At the core of all these NCS articles was the notion of a benefit plan. A plan was the unit of observation for all the Review authors—the unit they analyzed for the purpose of collecting and reporting statistics on benefits. However, health and retirement benefit plans were ever changing, making the measurement of employee benefits more and more complex. What was needed was a meta-analysis: an analysis, not of the data that benefit plans contained, but of the nature of a plan itself, the NCS’s definition of a plan—and authors Dworak-Fisher and Wiatrowski were up to the task, contributing two articles to the July 2011 issue of the Review. First, in “What is a benefit plan? Clarifying the NCS definition as health and retirement benefits evolve,” they identified two criteria for a definition of a plan: (1) “a benefit plan must entail some direct employer cost” and (2) a benefit plan must consist of “an inseparable set of provisions in a single benefit area offered to one or more employees.” The authors noted, however, that, since 1979, when BLS established its definition of a plan, “The world of benefits…has changed dramatically….The types of benefits and types of plans offered have expanded, employees are being given more choices, and employees must take more responsibility to ensure that their benefits meet their needs.” Accordingly, the concept of a plan, they observed, must be reexamined—and they went on to do so, exploring some of the issues involved and offering some insight into how the concept might have to change. (Notably, they did not presume to offer any actual definition, leaving that task to the many economists interested in the issue.) Then, in their second article, “Tackling complexity in retirement benefits: challenges and directions for the NCS,” Dworak-Fisher and Wiatrowski explained how the NCS could capture the changing landscape of retirement benefits that they had described so aptly in their first article. The data cited indicated that the survey was still useful but that there were some areas in which improvements could be made. In closing their analysis, Dworak-Fisher and Wiatrowski offered a set of recommendations that they maintained would help the NCS adjust to the evolution of the retirement benefits landscape.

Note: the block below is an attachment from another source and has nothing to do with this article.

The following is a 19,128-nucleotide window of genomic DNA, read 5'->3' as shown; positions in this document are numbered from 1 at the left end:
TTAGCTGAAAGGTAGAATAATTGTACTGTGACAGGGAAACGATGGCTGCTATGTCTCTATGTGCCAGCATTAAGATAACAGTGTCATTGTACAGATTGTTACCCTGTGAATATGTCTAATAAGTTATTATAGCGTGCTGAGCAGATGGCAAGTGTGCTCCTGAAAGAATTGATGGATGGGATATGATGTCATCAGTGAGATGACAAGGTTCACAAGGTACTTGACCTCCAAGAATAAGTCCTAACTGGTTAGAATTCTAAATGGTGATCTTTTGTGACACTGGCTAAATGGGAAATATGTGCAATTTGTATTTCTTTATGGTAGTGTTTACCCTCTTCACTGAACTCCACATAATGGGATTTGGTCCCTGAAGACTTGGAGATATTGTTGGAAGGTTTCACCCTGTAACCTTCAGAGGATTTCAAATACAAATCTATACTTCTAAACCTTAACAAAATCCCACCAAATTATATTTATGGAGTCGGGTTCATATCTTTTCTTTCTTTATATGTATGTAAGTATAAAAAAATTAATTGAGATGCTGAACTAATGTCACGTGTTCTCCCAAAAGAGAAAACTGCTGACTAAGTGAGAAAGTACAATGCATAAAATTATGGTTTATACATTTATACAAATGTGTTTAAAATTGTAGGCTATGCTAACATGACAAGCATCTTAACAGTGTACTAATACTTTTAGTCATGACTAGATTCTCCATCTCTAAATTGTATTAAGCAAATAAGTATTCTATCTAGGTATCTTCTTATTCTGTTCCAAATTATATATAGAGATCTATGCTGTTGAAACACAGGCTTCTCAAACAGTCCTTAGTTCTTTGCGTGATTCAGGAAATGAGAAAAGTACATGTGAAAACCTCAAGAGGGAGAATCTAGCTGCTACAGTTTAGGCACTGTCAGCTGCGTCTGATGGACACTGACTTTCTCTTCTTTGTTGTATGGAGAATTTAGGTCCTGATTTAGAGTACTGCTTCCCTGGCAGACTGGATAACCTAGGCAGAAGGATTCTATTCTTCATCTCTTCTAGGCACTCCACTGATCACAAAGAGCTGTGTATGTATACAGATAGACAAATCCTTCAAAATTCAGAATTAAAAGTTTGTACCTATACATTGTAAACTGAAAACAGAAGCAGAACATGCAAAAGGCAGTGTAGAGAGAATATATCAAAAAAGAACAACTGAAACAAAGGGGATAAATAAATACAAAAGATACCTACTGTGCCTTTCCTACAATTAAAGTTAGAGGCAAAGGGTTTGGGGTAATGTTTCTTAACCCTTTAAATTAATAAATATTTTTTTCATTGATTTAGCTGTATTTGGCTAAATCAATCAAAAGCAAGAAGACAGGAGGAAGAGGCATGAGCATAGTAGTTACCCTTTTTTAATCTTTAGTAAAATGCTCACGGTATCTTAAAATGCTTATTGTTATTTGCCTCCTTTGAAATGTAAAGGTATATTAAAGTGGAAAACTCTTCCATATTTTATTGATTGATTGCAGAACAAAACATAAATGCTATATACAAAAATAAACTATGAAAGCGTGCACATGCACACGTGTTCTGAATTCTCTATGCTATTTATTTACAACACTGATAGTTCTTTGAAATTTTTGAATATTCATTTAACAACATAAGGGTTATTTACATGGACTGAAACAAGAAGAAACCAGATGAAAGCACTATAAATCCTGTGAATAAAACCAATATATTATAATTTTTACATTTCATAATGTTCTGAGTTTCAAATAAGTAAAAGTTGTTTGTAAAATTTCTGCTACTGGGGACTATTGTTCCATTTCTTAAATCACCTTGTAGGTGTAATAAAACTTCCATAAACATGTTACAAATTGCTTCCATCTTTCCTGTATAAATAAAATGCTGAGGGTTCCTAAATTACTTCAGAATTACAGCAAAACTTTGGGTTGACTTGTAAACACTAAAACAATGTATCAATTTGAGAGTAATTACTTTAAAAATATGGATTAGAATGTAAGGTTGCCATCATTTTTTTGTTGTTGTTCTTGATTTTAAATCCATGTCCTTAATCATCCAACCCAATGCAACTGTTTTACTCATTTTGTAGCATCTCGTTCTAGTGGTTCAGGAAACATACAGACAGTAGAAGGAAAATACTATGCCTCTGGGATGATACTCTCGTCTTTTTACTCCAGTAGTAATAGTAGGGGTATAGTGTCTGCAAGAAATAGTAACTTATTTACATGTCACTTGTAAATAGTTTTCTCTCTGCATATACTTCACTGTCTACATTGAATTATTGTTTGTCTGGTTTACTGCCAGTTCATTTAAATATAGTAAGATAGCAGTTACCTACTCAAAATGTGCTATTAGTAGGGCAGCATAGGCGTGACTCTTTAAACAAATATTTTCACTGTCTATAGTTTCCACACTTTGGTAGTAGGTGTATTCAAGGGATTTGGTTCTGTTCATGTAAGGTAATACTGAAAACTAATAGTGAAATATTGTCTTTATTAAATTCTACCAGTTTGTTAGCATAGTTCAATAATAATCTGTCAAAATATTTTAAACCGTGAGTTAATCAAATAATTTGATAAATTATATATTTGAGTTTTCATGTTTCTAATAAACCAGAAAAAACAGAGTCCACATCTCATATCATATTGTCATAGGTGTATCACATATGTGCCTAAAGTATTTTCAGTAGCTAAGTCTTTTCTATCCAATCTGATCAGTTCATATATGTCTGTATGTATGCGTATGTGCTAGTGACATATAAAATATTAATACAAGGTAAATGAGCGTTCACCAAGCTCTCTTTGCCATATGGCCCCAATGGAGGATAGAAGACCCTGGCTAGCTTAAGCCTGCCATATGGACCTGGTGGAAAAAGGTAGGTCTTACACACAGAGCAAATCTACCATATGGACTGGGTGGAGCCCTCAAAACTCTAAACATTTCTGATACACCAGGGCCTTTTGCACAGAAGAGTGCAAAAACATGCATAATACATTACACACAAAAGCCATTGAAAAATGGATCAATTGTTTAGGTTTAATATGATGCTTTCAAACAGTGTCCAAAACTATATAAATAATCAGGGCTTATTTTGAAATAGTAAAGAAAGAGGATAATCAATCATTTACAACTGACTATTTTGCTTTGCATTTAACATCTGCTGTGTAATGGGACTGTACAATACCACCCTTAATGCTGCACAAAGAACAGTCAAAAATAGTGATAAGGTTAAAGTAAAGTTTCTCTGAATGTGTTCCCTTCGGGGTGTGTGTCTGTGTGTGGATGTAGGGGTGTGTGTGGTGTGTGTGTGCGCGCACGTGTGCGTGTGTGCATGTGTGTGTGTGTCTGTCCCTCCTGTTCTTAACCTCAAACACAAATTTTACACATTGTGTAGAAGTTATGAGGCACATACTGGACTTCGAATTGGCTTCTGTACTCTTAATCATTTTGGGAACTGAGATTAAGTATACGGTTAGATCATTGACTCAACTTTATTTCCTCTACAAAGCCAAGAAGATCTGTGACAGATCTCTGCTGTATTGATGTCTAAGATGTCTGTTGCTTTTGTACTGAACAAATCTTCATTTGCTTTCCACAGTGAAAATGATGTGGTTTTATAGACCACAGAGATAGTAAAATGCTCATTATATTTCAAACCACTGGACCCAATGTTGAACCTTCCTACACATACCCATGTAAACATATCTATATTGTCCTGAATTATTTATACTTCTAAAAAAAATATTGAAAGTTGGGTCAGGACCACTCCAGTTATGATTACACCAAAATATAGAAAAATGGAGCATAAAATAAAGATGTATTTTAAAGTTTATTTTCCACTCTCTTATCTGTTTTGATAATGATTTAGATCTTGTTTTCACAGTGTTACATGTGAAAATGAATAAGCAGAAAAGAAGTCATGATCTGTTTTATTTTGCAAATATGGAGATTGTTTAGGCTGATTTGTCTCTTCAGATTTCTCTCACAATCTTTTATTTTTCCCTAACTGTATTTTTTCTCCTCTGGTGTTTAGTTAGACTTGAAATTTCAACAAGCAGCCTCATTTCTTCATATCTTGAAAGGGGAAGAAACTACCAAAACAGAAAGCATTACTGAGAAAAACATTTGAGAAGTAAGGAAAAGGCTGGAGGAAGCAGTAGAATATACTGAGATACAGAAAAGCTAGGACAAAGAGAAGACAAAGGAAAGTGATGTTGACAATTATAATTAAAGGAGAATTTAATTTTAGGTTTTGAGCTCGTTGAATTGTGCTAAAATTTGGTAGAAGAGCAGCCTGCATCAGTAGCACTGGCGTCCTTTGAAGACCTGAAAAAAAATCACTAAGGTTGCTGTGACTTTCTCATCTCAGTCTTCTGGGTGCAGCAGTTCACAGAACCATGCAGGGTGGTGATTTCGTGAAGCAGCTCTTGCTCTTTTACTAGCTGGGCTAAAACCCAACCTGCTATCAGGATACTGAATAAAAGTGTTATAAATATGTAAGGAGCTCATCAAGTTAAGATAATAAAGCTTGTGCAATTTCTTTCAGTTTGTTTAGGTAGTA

Industries. As it had in the past, from 1980 to 2015 the Review published numerous articles on a range of industries. Industries covered in the 1980s were the ball and roller bearing; coal; health services; transformer; machine tool; nonwool yarn mills; millwork; cosmetic; office furniture; commercial banking; pump and compressor; lumber and wood products; plastics; fabricated metals; electricity-measuring instruments; switchgear; meatpacking and prepared meats; apparel stores; air conditioners, refrigeration equipment, and furnaces; kitchen cabinet manufacturing; internal combustion engine; machine tool accessories; oilfield machinery; electronics; beauty and barber shops; metal doors, sash, and trim; business services; metal stamping; retail trade; retail liquor stores; poultry dressing and processing; furniture and home furnishings stores; steel and motor vehicles; producer service; nonelectric heating equipment; automotive repair shops; industrial inorganic chemicals; cotton and synthetic broad woven fabrics; semiconductor; organic chemicals; finance, insurance, and real estate; and men’s and boys’ suits and coats industries. Typically, articles dealt with productivity in those industries, but employment was another well-examined topic. For example, Edward S. Sekscenski followed the growth of the healthcare workforce during the 1970s in his May 1981 article, “The health services industry: a decade of expansion.” What he found was a workforce that grew from 4.3 million as the decade of the 1970 opened to 6.7 million in 1979, an increase of 55 percent—all at a time when the total U.S. workforce grew by 23 percent. At the same time, and despite the higher earnings of physicians, dentists, and the like, wages and salaries in the industry were below the national average, owing chiefly to the lesser salaries of lower skilled workers in the industry. “The earnings of wage-and-salary health workers,” concluded Sekscenski, “did not generally reflect the dramatic rise in demand for their services.” On the topic of the relation between employment and productivity was John A. Alic and Martha Caldwell Harris’ “Employment lessons from the electronics industry” (February 1986), which examined an industry in which output nearly doubled between 1971 and 1981 yet employment dropped by half over the same timeframe. The authors attributed the incongruous situation chiefly to the advance of new technology. The lesson to be learned, they claimed, was that “new technology can cut into job opportunities even though output rises substantially.”